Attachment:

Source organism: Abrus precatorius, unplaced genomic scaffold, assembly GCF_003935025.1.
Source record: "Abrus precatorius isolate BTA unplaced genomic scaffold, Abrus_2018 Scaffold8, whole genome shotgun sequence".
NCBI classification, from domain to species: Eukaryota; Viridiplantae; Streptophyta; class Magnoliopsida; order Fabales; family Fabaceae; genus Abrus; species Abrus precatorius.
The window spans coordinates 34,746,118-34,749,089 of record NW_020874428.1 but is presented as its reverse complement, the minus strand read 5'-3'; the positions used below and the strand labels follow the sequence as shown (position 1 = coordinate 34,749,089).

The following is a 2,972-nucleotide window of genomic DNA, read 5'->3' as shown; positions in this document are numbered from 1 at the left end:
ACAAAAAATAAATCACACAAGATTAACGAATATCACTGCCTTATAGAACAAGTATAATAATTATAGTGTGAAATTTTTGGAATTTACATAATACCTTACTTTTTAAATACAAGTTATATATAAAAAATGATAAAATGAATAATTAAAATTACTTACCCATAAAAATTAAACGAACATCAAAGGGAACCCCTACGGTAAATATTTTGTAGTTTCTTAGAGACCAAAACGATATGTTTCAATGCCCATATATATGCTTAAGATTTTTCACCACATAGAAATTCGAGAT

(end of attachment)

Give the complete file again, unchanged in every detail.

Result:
Source organism: Abrus precatorius, unplaced genomic scaffold, assembly GCF_003935025.1.
Source record: "Abrus precatorius isolate BTA unplaced genomic scaffold, Abrus_2018 Scaffold8, whole genome shotgun sequence".
NCBI classification, from domain to species: Eukaryota; Viridiplantae; Streptophyta; class Magnoliopsida; order Fabales; family Fabaceae; genus Abrus; species Abrus precatorius.
The window spans coordinates 34,746,118-34,749,089 of record NW_020874428.1 but is presented as its reverse complement, the minus strand read 5'-3'; the positions used below and the strand labels follow the sequence as shown (position 1 = coordinate 34,749,089).

The following is a 2,972-nucleotide window of genomic DNA, read 5'->3' as shown; positions in this document are numbered from 1 at the left end:
ACAAAAAATAAATCACACAAGATTAACGAATATCACTGCCTTATAGAACAAGTATAATAATTATAGTGTGAAATTTTTGGAATTTACATAATACCTTACTTTTTAAATACAAGTTATATATAAAAAATGATAAAATGAATAATTAAAATTACTTACCCATAAAAATTAAACGAACATCAAAGGGAACCCCTACGGTAAATATTTTGTAGTTTCTTAGAGACCAAAACGATATGTTTCAATGCCCATATATATGCTTAAGATTTTTCACCACATAGAAATTCGAGAT